Bloomberg 2/28/2008: Sonoma Vintner's Team Crafts Pricey Wines, Funds Wheelchairs
February 28, 2008 Review by Elin McCoy
Feb. 28 (Bloomberg) -- Former Wall Street publisher turned vintner Gordon L. Holmes has a unique concept in philanthropy: For each bottle of wine you purchase as futures from his Lookout Ridge Winery, he donates a wheelchair in your name to one of the world's 100 million needy people desperate for mobility.
These wines aren't plonk for charity. Holmes, 57, has enlisted California winemaking stars to make small lots of cult- quality cabernet, pinot and syrah under his label. One of them, Andy Erickson, makes hard-to-obtain Screaming Eagle, the most expensive California cab around.
Curious how Holmes started the project, I drive up a winding road of hairpin curves to his Sonoma winery high in the Mayacamas Mountains. The panoramic views, hung with clouds, are splendid.
The bearded, fifth-generation Californian, wearing jeans, cowboy boots, checked shirt and striking tortoise-shell glasses, greets me at a cubelike concrete house that serves as an office. Holmes made his name in New York by publishing investment magazines, then sold them all in 1998 to follow his dream of making wine at this property.
``That same year, unfortunately, my wife, Kari, was diagnosed with a rare form of debilitating MS,'' or multiple sclerosis, Holmes explains as he gives me a tour of his newly built wine cave. ``I learned firsthand how important a wheelchair can be.'' Top Winemaker
By 2000, Holmes was planting vineyards and hired top winemaker Greg La Follette to help him make wine from purchased grapes. Four years later he met California real-estate developer and philanthropist Ken Behring, who started the Wheelchair Foundation. That chance encounter and his wife's situation inspired his Wine for Wheels effort.
``The first time we distributed wheelchairs, in Mexico, I saw how one could instantly change someone's life,'' he says. ``I picked up a little boy whose dad was wheeling him in a wheelbarrow and sat him in a wheelchair. The look on his face now that he could get around by himself -- wow.''
Holmes, a self-confessed Type A personality, manages his own investment portfolio and also publishes three online newsletters on precious metals and energy.
``My uranium stocks have gone up 1,000 percent since 2001,'' he says. He leverages his financial connections to promote Wine for Wheels. Next week, when he attends a mining conference in Toronto, he'll take wine. Not to make money, he says, but to get on the 25,000 attendees' charity lists.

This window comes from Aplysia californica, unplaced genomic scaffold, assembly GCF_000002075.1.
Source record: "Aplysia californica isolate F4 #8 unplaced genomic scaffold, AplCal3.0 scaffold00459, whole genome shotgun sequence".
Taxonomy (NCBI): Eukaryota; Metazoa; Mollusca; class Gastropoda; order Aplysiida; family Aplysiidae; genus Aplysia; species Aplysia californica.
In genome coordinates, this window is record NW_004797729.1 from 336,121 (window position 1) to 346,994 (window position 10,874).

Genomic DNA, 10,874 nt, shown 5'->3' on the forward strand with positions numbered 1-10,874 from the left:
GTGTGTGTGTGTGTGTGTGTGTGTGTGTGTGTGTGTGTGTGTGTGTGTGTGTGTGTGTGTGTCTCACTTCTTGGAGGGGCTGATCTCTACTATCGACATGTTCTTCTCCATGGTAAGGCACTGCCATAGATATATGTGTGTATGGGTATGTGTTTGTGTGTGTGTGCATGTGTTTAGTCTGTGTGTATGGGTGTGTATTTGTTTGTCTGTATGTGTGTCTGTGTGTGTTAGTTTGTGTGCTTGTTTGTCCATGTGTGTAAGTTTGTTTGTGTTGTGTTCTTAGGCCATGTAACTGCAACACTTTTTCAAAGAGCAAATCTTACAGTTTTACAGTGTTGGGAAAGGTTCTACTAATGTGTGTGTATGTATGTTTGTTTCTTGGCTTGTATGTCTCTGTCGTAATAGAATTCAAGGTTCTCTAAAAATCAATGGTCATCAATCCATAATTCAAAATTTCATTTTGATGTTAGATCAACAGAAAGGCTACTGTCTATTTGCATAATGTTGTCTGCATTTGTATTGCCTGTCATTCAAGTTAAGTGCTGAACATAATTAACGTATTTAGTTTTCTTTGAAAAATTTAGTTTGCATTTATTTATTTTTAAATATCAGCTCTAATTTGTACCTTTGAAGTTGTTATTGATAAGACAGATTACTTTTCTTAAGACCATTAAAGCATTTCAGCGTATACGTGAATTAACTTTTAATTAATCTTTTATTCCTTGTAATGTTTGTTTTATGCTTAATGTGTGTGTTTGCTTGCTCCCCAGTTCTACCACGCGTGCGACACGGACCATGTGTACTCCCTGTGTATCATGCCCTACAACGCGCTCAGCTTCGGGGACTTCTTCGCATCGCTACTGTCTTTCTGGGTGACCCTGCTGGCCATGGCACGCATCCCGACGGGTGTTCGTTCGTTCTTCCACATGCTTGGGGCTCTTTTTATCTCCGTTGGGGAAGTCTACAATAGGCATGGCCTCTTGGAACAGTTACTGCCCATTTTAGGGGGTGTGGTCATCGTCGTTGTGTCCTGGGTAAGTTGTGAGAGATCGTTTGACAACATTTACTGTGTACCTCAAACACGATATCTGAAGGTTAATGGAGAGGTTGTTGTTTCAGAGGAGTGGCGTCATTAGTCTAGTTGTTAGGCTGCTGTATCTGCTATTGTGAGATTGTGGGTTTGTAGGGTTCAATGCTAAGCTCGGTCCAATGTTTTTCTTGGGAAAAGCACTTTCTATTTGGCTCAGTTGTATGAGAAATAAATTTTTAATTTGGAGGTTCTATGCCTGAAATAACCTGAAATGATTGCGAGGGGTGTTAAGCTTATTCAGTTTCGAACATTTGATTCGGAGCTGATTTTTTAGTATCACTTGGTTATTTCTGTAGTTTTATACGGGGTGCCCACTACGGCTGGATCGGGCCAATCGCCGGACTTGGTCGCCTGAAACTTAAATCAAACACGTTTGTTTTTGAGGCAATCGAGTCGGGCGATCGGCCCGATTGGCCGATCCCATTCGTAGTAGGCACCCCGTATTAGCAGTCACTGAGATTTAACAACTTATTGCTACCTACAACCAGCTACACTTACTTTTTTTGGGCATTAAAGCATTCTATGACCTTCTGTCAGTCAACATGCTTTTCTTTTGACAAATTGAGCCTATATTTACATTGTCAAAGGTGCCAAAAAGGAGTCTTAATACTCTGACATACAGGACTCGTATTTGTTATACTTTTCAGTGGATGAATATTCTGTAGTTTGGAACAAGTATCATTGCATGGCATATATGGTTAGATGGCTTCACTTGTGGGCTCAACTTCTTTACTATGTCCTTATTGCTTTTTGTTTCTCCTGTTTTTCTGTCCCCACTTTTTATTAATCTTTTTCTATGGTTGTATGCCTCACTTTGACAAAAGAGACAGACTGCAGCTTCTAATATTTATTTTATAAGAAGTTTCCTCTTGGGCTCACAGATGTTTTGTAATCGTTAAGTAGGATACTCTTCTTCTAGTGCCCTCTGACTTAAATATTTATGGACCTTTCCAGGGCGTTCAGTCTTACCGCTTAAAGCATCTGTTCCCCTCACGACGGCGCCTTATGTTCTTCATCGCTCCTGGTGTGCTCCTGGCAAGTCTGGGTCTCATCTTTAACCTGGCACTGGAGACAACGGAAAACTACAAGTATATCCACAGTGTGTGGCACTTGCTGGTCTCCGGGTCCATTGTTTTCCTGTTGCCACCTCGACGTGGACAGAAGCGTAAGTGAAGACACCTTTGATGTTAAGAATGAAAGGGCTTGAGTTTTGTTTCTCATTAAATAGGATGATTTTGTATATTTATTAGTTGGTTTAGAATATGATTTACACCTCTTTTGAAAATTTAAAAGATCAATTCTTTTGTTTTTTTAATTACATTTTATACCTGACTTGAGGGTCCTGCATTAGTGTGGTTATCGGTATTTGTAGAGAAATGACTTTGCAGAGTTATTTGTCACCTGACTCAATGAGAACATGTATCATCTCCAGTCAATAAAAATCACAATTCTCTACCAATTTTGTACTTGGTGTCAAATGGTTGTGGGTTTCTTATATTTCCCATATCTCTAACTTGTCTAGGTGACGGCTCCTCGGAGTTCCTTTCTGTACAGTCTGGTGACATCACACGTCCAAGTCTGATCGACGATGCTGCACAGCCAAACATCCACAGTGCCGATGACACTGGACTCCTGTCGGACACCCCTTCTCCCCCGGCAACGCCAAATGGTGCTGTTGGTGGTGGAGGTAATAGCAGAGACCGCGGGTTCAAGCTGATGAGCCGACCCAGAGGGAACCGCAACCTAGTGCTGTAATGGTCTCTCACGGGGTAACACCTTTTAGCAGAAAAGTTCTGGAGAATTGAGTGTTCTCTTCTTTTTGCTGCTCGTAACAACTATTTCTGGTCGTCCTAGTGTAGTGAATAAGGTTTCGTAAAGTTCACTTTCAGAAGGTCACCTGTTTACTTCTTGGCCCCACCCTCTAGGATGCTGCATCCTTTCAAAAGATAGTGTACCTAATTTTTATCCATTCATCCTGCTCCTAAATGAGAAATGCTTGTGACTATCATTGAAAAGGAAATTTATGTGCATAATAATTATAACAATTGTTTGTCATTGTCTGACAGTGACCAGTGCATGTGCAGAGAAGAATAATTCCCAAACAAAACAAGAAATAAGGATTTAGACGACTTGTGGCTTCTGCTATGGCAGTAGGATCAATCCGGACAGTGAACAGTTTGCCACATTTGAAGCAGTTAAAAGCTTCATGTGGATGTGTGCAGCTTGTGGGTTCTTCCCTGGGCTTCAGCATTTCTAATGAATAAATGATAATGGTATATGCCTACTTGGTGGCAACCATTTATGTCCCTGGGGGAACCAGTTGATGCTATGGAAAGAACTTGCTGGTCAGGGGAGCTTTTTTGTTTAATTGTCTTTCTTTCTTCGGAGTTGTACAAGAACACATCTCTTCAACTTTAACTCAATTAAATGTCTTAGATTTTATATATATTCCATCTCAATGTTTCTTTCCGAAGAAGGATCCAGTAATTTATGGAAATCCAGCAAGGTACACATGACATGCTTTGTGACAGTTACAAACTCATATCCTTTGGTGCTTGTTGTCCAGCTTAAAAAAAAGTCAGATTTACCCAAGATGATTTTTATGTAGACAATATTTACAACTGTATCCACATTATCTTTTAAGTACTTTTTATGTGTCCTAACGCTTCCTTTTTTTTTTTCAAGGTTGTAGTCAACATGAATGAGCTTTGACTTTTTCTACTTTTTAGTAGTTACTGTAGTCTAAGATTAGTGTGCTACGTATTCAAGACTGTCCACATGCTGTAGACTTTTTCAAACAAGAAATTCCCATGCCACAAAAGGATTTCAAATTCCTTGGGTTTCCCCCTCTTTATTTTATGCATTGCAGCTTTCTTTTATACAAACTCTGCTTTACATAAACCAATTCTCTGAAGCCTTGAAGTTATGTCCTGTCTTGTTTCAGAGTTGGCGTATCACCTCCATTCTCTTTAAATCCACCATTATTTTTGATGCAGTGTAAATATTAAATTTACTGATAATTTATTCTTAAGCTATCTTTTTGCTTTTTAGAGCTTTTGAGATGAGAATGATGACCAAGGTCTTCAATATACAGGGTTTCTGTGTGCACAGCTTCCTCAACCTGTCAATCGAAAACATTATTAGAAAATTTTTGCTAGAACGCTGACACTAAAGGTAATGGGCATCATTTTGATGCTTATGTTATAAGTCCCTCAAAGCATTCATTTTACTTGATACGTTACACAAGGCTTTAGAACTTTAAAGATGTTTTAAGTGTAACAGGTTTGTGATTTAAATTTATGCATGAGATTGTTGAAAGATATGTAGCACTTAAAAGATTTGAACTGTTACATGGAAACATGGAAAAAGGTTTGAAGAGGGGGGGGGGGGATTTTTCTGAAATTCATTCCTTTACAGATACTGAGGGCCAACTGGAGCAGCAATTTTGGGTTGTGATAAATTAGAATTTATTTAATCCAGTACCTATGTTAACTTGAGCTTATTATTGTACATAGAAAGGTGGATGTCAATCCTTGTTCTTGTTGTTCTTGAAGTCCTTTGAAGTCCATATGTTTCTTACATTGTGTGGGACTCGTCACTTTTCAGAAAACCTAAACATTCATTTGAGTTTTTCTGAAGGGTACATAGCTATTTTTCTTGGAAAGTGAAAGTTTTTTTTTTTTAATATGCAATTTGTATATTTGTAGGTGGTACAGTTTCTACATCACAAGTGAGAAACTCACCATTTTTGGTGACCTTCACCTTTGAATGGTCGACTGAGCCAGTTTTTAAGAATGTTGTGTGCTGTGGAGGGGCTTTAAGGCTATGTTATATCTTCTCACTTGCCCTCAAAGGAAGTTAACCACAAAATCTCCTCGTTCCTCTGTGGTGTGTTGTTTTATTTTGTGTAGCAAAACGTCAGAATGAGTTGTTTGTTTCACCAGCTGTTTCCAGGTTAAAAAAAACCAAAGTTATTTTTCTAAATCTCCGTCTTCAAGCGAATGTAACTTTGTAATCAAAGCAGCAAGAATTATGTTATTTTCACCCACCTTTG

The winemakers he approached for his project were quick to sign on. Best Barrels
``Within 20 minutes of talking to Gordon, I was in,'' Erickson tells me later. ``I've traveled in South America and Asia and seen people with no legs living in boxes, trying to get around on skateboards. My wife and I were looking for some way to give something back.'' One of the five winemakers whose wines will be released next fall, he tapped his best barrels of cabernet and cabernet franc.
The day is chilly and Holmes and I sit at a table in front of the fireplace to warm up, share sandwiches and taste. A blue- and-red wheelchair sits in a corner. The wines have just been bottled. Erickson's isn't ready to be tasted yet, but Holmes has rounded up three others. Each costs $100 a bottle and is sold in assorted packages of 3, 4, 6 or 12. For the price, you expect something pretty good, and the quality shines through. Silky Pinot
The 2006 Greg La Follette Pinot Noir has smoky dark cherry and plum fruit flavors and the silky texture that pinot master La Follette, who makes wine under his own Tandem label, is known for.
The 2005 Marco DiGiulio Cabernet from Lookout Ridge's own grapes is rich and fruity, with exceptional balance, while the 2005 Gerhard Reisacher Cabernet is deep and luscious, with a savory taste of earth and dark mountain fruit.
``Every day the number of people who need a wheelchair and can't afford it goes up,'' Holmes says. ``Giving dignity and independence back to them is a powerful gift. Some of the Wall Street people I work with are supportive, but others say, `Hey, Gordon, you're supposed to be making money.' But I see things differently.''
Holmes has made that an easy-to-swallow philosophy. (Elin McCoy writes on wine and spirits for Bloomberg News. The opinions expressed are her own.)
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